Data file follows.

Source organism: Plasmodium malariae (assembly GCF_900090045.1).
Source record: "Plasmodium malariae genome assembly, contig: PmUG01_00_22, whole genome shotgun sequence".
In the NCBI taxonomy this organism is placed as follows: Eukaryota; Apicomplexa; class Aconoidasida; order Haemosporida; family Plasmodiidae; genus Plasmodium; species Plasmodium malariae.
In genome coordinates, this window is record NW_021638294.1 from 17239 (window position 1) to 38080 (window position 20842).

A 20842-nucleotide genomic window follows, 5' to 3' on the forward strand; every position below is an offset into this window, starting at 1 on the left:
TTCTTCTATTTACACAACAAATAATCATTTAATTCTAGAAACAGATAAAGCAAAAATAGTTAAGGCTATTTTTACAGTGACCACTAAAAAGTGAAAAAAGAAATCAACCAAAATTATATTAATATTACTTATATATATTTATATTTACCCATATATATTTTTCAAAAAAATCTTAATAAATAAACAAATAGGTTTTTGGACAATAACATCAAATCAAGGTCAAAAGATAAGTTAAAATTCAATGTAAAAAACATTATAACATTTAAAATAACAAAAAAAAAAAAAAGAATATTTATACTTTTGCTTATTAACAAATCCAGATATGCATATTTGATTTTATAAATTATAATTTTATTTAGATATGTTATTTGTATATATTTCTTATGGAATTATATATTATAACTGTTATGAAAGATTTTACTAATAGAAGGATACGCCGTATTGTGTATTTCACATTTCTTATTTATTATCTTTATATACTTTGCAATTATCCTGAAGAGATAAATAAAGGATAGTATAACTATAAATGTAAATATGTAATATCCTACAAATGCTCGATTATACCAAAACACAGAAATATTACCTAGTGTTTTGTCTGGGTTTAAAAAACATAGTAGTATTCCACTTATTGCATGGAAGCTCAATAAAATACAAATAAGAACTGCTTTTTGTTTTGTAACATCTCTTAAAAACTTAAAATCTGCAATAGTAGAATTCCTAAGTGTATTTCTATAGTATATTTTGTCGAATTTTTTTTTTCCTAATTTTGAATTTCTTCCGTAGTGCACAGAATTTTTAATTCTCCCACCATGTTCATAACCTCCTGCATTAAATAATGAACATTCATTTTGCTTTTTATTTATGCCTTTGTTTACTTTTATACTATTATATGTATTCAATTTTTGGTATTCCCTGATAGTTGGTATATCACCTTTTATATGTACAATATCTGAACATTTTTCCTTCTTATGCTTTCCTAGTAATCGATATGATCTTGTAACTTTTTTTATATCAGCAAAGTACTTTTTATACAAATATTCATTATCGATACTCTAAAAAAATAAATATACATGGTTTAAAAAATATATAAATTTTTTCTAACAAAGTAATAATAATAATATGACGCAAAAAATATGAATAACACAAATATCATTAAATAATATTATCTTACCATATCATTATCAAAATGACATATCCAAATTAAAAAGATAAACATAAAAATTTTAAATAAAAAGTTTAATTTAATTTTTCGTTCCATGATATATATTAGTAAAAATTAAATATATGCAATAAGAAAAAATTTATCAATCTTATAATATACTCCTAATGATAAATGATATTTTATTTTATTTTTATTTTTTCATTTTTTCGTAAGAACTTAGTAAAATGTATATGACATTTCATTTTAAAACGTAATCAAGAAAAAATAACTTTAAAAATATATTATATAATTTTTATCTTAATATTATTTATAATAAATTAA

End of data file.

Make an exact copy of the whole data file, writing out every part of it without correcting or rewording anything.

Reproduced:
Source organism: Plasmodium malariae (assembly GCF_900090045.1).
Source record: "Plasmodium malariae genome assembly, contig: PmUG01_00_22, whole genome shotgun sequence".
In the NCBI taxonomy this organism is placed as follows: Eukaryota; Apicomplexa; class Aconoidasida; order Haemosporida; family Plasmodiidae; genus Plasmodium; species Plasmodium malariae.
In genome coordinates, this window is record NW_021638294.1 from 17239 (window position 1) to 38080 (window position 20842).

A 20842-nucleotide genomic window follows, 5' to 3' on the forward strand; every position below is an offset into this window, starting at 1 on the left:
TTCTTCTATTTACACAACAAATAATCATTTAATTCTAGAAACAGATAAAGCAAAAATAGTTAAGGCTATTTTTACAGTGACCACTAAAAAGTGAAAAAAGAAATCAACCAAAATTATATTAATATTACTTATATATATTTATATTTACCCATATATATTTTTCAAAAAAATCTTAATAAATAAACAAATAGGTTTTTGGACAATAACATCAAATCAAGGTCAAAAGATAAGTTAAAATTCAATGTAAAAAACATTATAACATTTAAAATAACAAAAAAAAAAAAAAGAATATTTATACTTTTGCTTATTAACAAATCCAGATATGCATATTTGATTTTATAAATTATAATTTTATTTAGATATGTTATTTGTATATATTTCTTATGGAATTATATATTATAACTGTTATGAAAGATTTTACTAATAGAAGGATACGCCGTATTGTGTATTTCACATTTCTTATTTATTATCTTTATATACTTTGCAATTATCCTGAAGAGATAAATAAAGGATAGTATAACTATAAATGTAAATATGTAATATCCTACAAATGCTCGATTATACCAAAACACAGAAATATTACCTAGTGTTTTGTCTGGGTTTAAAAAACATAGTAGTATTCCACTTATTGCATGGAAGCTCAATAAAATACAAATAAGAACTGCTTTTTGTTTTGTAACATCTCTTAAAAACTTAAAATCTGCAATAGTAGAATTCCTAAGTGTATTTCTATAGTATATTTTGTCGAATTTTTTTTTTCCTAATTTTGAATTTCTTCCGTAGTGCACAGAATTTTTAATTCTCCCACCATGTTCATAACCTCCTGCATTAAATAATGAACATTCATTTTGCTTTTTATTTATGCCTTTGTTTACTTTTATACTATTATATGTATTCAATTTTTGGTATTCCCTGATAGTTGGTATATCACCTTTTATATGTACAATATCTGAACATTTTTCCTTCTTATGCTTTCCTAGTAATCGATATGATCTTGTAACTTTTTTTATATCAGCAAAGTACTTTTTATACAAATATTCATTATCGATACTCTAAAAAAATAAATATACATGGTTTAAAAAATATATAAATTTTTTCTAACAAAGTAATAATAATAATATGACGCAAAAAATATGAATAACACAAATATCATTAAATAATATTATCTTACCATATCATTATCAAAATGACATATCCAAATTAAAAAGATAAACATAAAAATTTTAAATAAAAAGTTTAATTTAATTTTTCGTTCCATGATATATATTAGTAAAAATTAAATATATGCAATAAGAAAAAATTTATCAATCTTATAATATACTCCTAATGATAAATGATATTTTATTTTATTTTTATTTTTTCATTTTTTCGTAAGAACTTAGTAAAATGTATATGACATTTCATTTTAAAACGTAATCAAGAAAAAATAACTTTAAAAATATATTATATAATTTTTATCTTAATATTATTTATAATAAATTAA